Christchurch City Council tensions

Lois Cairns at The Press reported:

Simmering tensions between some Christchurch City councillors and senior staff are hindering the city’s ability to make progress on key issues, insiders say. …

Cr Barry Corbett, who is not seeking re-election in October, said some councillors engaged in political point scoring which was destroying relationships within the council and hindering progress on key issues.

“Some councillors, when they wake up in the morning, all they think about is how they can stick it to the council, how can they embarrass Bob [Parker], and how they can make sure that National doesn’t get elected next year,” Corbett said.

If they had issues with staff, they tended to raise them in a public forum rather than approach them directly.

Naturally, that created tension because staff felt they were being “hung out to dry”.

Asked if he felt the tensions between staff and councillors hampered the council’s ability to make progress on key issues, Corbett responded: “Heck, yeah.”

This is one of the weaknesses of the Council model. It works pretty well in smaller areas where there are not party politics. But party politics has infested the larger city councils and you get Councillors who are more interested in bad publicity for others than making the Council work well.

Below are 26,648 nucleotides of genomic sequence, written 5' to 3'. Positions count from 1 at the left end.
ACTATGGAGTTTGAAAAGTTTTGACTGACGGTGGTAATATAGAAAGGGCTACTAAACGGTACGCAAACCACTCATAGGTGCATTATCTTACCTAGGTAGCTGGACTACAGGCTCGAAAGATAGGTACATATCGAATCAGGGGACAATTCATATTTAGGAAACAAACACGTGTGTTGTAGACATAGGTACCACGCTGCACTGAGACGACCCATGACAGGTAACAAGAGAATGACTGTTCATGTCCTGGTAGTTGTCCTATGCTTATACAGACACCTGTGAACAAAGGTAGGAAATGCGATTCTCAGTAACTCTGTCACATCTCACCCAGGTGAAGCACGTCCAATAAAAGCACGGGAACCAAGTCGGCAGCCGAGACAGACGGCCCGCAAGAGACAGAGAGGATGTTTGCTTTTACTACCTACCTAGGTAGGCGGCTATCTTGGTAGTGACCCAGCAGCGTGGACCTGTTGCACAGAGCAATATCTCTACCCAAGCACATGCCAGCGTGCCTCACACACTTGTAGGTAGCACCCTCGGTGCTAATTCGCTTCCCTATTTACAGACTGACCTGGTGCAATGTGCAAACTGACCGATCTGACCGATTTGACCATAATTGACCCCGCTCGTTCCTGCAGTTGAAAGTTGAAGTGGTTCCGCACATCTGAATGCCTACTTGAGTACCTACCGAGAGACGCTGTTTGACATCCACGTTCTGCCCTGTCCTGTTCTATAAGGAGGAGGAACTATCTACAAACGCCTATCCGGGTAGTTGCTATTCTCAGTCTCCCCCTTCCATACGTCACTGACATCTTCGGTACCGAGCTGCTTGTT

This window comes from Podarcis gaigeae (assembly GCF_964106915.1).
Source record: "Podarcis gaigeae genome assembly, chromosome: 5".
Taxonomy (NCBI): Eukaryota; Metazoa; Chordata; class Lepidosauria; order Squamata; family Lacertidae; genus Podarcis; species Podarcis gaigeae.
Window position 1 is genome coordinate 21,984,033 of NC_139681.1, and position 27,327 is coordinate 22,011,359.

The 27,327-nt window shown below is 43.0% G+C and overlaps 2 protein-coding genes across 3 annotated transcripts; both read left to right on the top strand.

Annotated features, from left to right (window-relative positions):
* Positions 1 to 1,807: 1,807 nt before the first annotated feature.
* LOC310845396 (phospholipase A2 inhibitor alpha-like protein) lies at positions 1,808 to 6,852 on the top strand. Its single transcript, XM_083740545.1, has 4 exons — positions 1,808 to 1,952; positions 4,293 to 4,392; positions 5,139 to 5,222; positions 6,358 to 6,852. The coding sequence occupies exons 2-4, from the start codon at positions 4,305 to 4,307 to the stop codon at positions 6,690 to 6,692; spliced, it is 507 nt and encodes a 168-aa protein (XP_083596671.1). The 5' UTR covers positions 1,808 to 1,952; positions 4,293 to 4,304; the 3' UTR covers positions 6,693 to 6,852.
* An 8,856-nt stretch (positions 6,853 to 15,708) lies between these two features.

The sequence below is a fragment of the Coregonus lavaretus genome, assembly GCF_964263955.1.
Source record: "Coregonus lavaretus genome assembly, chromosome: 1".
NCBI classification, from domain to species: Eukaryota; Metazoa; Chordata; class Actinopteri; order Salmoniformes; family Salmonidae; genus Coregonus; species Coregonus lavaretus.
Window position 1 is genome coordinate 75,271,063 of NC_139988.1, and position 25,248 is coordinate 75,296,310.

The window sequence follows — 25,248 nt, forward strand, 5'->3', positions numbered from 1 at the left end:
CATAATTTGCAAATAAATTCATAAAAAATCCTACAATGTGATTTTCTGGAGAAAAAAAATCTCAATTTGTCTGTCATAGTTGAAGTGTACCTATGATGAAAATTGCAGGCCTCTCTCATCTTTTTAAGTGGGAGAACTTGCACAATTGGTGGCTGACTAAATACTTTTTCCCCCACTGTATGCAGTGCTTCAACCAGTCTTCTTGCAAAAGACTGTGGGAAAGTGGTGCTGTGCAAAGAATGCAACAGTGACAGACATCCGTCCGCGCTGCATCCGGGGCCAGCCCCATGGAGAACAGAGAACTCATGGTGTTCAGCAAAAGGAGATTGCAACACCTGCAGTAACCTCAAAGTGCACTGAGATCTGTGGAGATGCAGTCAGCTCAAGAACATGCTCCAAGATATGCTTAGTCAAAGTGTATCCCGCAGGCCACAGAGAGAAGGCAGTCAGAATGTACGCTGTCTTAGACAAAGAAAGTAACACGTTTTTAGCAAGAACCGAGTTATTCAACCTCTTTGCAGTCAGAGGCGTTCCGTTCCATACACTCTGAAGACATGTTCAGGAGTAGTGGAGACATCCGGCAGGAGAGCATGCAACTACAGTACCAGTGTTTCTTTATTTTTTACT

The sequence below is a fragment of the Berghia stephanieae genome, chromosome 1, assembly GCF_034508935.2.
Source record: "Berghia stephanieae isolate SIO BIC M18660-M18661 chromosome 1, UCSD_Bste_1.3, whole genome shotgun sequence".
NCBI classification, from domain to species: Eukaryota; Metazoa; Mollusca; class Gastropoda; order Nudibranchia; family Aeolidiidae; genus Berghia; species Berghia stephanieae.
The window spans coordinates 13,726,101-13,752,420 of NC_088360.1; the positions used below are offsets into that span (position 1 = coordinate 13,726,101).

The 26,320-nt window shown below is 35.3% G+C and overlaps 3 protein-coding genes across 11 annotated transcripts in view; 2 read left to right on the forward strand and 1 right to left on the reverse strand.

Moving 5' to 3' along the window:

We solve this issue at national level by having the Government separate to and accountable to Parliament. Not all MPs are Ministers. We have an Opposition who don’t actually have to work with Government staff until they are in Government themselves. Their job is to oppose and scrutinise and propose alternatives – but not to govern.

At the Council level, all Councillors are Governors. They all sit on committees that make decisions and all have an equal vote at the Council. There is no Cabinet or Ministers. So when some Councillors have an agenda of trying to screw over others, of course you get dysfunctional.

As I said, I think the Council model works well for smaller authorities. It works less well when you have party politics. So one solution there may be to recognise the reality and move Councils to more of a parliamentary model. This means more executive powers to the Mayor and Councillors picked by the Mayor to chair committees. The other Councillors can then focus on scrutinising the executive Councillors, holding them to account, approving bylaws and budgets. And at electon time they can campaign as a team for a change to their team.

I prefer the model where there is no party politics, and Councillors focus more of the wellbeing of the Council, not their political interests. But the bigger you get the more inevitable it is you get the “necessary evil” of party politics. And party politics allows voters a clear choice. But if you have party politics then you need an executive and an opposition as we have in Parliament.

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